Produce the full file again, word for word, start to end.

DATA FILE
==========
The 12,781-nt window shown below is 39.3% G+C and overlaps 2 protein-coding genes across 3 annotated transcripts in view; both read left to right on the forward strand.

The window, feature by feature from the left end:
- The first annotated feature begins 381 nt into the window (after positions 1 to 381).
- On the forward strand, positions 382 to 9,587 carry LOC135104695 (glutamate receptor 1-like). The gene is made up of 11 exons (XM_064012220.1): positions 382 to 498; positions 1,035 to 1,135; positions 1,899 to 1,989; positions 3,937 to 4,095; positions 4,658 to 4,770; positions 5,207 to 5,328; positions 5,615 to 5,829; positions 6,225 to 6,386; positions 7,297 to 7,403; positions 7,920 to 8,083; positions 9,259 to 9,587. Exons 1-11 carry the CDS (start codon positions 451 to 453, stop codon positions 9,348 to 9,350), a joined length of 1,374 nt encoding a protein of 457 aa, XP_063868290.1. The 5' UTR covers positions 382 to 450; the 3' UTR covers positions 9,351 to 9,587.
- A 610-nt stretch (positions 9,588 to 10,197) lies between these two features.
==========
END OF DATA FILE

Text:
The 12,781-nt window shown below is 39.3% G+C and overlaps 2 protein-coding genes across 3 annotated transcripts in view; both read left to right on the forward strand.

The window, feature by feature from the left end:
- The first annotated feature begins 381 nt into the window (after positions 1 to 381).
- On the forward strand, positions 382 to 9,587 carry LOC135104695 (glutamate receptor 1-like). The gene is made up of 11 exons (XM_064012220.1): positions 382 to 498; positions 1,035 to 1,135; positions 1,899 to 1,989; positions 3,937 to 4,095; positions 4,658 to 4,770; positions 5,207 to 5,328; positions 5,615 to 5,829; positions 6,225 to 6,386; positions 7,297 to 7,403; positions 7,920 to 8,083; positions 9,259 to 9,587. Exons 1-11 carry the CDS (start codon positions 451 to 453, stop codon positions 9,348 to 9,350), a joined length of 1,374 nt encoding a protein of 457 aa, XP_063868290.1. The 5' UTR covers positions 382 to 450; the 3' UTR covers positions 9,351 to 9,587.
- A 610-nt stretch (positions 9,588 to 10,197) lies between these two features.